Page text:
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Cytotoxic T cells in AIDS colonic cryptosporidiosis
  1. D Reijasse1,
  2. N Patey-Mariaud de Serre1,
  3. D Canioni1,
  4. M Huerre3,
  5. E Haddad2,
  6. M Leborgne1,
  7. S Blanche2,
  8. N Brousse1
  1. 1Department of Pathology and Université René Descartes-Paris V (EA 219), Paris, France
  2. 2Department of Pathology, Institut Pasteur, 75724 Paris, Cedex 15, France
  3. 3Department of Immunology- Hematology, Hôpital Necker-Enfants Malades, 75743 Paris Cedex 15, France
  1. Dr Brousse, Service d'Anatomie Pathologique, Hôpital Necker-Enfants Malades, 149, Rue de Sévres, 75743 Paris Cedex 15, France nicole.brousse{at}


Background/Aims—It is not known how enteric cryptosporidiosis induces severe intestinal impairment despite minimal invasion by the parasite. The aim of this study was to analyse the histological features and locally implicated immune cells in colonic biopsies of AIDS related cryptosporidiosis.

Patients/Methods—Colonic biopsies from patients with AIDS related cryptosporidiosis (n = 10, group I), patients with AIDS but without intestinal infection (n = 9, group II), and human seronegative controls (n = 9, group III) were studied. Using immunohistochemistry the infiltrating mononuclear cells were analysed in both the epithelium and lamina propria for the expression of CD3, CD8, TiA1, granzyme B, and CD68 and for glandular expression of human major histocompatibility complex DR antigen (HLA-DR).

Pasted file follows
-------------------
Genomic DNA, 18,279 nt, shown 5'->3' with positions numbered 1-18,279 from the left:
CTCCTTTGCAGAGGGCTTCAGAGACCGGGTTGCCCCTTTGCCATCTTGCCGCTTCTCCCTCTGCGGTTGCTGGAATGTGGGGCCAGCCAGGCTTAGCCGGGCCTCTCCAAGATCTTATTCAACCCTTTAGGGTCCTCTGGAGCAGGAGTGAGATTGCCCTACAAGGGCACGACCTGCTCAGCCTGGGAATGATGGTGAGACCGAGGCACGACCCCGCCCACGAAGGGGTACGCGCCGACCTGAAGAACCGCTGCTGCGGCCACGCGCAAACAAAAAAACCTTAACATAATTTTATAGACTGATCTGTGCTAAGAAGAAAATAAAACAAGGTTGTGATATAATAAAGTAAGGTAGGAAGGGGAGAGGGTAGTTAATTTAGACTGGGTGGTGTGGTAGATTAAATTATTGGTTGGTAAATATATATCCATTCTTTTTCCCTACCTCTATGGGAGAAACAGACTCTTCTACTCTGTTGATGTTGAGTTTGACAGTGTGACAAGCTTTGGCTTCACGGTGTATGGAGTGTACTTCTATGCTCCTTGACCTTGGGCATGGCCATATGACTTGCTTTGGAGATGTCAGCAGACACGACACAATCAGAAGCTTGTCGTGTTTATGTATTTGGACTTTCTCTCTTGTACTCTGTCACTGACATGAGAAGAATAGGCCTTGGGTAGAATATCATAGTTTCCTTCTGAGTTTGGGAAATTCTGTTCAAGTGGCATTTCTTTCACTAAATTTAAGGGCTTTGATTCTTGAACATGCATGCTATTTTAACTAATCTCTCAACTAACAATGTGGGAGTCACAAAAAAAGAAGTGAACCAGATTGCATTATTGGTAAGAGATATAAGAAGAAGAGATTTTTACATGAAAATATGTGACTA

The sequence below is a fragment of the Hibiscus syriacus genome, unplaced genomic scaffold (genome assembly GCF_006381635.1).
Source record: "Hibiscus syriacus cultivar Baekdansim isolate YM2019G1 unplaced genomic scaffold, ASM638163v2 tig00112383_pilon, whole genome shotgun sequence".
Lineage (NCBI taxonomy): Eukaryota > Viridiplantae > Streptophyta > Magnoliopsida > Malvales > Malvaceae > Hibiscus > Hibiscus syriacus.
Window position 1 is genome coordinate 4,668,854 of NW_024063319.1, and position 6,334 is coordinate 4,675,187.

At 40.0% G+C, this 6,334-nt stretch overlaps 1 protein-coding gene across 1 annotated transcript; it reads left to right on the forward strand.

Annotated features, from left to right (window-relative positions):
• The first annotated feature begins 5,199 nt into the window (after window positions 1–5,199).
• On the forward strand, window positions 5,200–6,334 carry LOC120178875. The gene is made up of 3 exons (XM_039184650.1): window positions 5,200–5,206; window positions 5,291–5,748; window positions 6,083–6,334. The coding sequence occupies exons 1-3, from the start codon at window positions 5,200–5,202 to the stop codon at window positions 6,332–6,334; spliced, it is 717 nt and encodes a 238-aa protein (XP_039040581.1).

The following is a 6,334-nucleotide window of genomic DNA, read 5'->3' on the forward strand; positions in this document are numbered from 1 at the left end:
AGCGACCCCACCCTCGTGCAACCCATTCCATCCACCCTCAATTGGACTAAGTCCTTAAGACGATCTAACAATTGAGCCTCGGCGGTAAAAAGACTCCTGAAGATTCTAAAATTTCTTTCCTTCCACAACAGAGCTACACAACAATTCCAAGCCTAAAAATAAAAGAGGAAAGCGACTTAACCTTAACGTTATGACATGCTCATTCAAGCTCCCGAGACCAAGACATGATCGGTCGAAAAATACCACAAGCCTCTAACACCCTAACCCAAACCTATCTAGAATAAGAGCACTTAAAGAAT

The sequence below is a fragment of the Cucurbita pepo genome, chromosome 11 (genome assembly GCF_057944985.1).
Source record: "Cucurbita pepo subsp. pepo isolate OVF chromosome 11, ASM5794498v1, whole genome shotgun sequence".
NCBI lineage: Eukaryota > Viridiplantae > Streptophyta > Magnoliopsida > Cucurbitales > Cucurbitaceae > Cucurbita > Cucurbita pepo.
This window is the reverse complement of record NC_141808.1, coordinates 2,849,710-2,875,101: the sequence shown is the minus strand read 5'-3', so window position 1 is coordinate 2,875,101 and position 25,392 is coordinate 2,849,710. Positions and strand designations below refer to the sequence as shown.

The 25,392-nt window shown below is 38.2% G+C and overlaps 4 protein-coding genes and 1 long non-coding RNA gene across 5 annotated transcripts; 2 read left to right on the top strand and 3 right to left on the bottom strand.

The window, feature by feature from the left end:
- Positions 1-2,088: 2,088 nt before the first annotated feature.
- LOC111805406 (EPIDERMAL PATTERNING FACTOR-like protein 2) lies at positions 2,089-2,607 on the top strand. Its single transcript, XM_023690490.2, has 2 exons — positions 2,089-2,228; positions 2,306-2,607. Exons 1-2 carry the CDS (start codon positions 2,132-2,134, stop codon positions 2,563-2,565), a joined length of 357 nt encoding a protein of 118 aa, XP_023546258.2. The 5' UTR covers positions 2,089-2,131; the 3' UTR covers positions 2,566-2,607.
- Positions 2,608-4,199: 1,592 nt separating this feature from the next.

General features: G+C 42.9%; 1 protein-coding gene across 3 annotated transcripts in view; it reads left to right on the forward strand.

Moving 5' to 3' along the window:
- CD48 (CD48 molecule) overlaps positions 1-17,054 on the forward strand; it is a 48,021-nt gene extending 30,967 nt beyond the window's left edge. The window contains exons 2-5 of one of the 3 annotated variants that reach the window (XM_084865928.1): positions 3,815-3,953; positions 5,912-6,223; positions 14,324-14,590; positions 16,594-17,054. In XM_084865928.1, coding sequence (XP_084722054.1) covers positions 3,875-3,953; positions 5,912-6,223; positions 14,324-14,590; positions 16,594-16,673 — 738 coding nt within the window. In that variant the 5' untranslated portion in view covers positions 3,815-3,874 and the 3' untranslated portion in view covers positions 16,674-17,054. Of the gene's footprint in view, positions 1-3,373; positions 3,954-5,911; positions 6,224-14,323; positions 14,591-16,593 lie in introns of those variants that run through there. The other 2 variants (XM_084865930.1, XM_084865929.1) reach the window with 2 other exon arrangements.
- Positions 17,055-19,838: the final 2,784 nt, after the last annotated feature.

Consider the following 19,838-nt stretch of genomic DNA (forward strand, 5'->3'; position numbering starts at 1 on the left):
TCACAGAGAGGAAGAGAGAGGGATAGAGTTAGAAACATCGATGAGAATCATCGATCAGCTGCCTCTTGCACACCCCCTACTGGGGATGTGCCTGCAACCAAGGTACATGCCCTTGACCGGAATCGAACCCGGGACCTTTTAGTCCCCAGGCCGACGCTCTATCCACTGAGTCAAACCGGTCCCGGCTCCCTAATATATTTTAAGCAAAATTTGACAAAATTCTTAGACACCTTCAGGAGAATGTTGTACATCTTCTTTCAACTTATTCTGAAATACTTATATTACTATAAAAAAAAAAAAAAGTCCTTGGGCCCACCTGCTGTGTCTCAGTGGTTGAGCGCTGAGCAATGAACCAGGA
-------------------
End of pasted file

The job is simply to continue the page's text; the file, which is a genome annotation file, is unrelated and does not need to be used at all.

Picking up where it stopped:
Results—Severe histological changes, resulting in abundant crypt epithelial apoptosis and inflammatory infiltrate in the lamina propria, were seen in all biopsies from group I. A significant increase of CD8+, TiA1+, and granzyme B+ T cells in the lamina propria and HLA-DR glandular expression was noted in group I compared with groups II and III. However, the number of intraepithelial lymphocytes, lamina propria CD3+ T cells, and macrophages was not significantly increased in cryptosporidiosis specimens compared with controls.

Conclusion—Epithelial apoptosis mediated by granzyme B+ cytotoxic host T cells might play a major role in the development of colonic lesions in AIDS related cryptosporidiosis.

  • cryptosporidiosis
  • acquired immunodeficiency syndrome
  • colon
  • apoptosis
  • cytotoxicity
  • immunochemistry

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